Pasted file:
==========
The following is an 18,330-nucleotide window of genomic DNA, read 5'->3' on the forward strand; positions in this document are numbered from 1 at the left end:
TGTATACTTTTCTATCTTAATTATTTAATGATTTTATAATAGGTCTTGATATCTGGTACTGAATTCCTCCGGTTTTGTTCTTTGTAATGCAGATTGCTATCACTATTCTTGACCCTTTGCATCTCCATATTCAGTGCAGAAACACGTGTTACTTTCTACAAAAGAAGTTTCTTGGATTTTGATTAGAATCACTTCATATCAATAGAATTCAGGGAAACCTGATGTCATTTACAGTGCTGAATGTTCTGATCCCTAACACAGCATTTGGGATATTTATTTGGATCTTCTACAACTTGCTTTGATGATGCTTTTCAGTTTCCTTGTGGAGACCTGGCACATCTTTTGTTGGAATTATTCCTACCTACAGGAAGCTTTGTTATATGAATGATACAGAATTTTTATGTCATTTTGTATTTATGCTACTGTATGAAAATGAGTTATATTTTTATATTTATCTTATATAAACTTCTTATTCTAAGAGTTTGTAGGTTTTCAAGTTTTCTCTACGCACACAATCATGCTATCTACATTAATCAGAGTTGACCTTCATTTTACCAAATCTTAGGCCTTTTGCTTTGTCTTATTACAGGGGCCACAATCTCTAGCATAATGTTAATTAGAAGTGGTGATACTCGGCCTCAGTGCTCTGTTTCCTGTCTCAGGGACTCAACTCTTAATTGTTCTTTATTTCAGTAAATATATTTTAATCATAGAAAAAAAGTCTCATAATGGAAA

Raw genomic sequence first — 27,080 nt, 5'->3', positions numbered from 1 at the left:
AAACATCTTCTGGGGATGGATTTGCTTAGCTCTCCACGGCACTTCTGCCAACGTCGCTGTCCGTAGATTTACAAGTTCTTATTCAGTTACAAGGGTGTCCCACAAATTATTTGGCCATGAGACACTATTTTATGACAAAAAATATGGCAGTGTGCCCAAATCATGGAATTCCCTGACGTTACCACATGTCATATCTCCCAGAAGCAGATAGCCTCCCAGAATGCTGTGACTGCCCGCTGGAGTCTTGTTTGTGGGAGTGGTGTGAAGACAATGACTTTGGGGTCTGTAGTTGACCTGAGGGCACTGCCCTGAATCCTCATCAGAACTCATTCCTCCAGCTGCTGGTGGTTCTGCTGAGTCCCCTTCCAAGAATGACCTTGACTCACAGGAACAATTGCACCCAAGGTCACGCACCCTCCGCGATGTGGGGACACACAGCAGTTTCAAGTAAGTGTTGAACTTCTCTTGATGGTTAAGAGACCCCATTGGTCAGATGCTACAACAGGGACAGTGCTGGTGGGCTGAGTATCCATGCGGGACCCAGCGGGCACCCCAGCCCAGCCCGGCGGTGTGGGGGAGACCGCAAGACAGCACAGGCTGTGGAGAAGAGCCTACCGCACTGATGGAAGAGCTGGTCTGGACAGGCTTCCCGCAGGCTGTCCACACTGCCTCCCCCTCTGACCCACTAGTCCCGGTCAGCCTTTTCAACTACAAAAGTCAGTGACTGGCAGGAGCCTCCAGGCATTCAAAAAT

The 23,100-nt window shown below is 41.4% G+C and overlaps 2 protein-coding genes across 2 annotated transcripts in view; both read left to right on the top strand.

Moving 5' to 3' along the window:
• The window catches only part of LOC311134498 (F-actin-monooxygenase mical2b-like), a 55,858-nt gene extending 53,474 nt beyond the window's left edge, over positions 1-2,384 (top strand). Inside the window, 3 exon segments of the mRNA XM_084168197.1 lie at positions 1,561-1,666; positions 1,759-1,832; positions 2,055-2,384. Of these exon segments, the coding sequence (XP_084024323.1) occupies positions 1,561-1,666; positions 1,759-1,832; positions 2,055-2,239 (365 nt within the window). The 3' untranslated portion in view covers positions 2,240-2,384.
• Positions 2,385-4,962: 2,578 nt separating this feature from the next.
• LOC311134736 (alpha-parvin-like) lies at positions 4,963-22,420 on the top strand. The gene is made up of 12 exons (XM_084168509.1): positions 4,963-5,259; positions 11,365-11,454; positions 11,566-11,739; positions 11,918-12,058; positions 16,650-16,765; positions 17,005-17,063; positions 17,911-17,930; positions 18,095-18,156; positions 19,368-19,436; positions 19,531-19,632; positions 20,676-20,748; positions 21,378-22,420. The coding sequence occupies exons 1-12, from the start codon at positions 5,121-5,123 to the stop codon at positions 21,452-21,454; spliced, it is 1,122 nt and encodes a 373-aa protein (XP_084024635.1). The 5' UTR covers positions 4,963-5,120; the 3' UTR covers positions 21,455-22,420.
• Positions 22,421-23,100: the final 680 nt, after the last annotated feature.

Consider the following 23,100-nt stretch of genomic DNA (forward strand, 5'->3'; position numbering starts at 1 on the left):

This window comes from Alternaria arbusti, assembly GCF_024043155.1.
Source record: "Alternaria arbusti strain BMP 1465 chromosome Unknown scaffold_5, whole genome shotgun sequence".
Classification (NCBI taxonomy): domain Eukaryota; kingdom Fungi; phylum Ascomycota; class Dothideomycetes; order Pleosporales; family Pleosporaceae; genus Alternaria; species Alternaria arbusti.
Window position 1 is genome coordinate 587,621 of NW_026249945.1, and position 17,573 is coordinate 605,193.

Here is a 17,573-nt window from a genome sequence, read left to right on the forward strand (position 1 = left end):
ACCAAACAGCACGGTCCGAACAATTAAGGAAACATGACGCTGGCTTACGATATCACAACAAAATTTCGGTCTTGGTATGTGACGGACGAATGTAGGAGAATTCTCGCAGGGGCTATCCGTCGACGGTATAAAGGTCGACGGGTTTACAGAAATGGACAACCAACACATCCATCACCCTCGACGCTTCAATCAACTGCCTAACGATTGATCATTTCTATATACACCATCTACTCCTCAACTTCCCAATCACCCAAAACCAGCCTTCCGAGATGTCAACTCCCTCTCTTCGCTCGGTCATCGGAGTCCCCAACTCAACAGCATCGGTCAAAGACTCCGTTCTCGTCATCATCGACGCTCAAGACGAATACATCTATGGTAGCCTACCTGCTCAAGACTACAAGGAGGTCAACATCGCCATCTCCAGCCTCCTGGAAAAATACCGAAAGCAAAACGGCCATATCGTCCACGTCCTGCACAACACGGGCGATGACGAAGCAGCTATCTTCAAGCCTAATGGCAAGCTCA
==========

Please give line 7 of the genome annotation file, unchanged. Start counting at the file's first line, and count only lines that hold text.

• The window catches only part of LOC311134498 (F-actin-monooxygenase mical2b-like), a 55,858-nt gene extending 53,474 nt beyond the window's left edge, over positions 1-2,384 (top strand). Inside the window, 3 exon segments of the mRNA XM_084168197.1 lie at positions 1,561-1,666; positions 1,759-1,832; positions 2,055-2,384. Of these exon segments, the coding sequence (XP_084024323.1) occupies positions 1,561-1,666; positions 1,759-1,832; positions 2,055-2,239 (365 nt within the window). The 3' untranslated portion in view covers positions 2,240-2,384.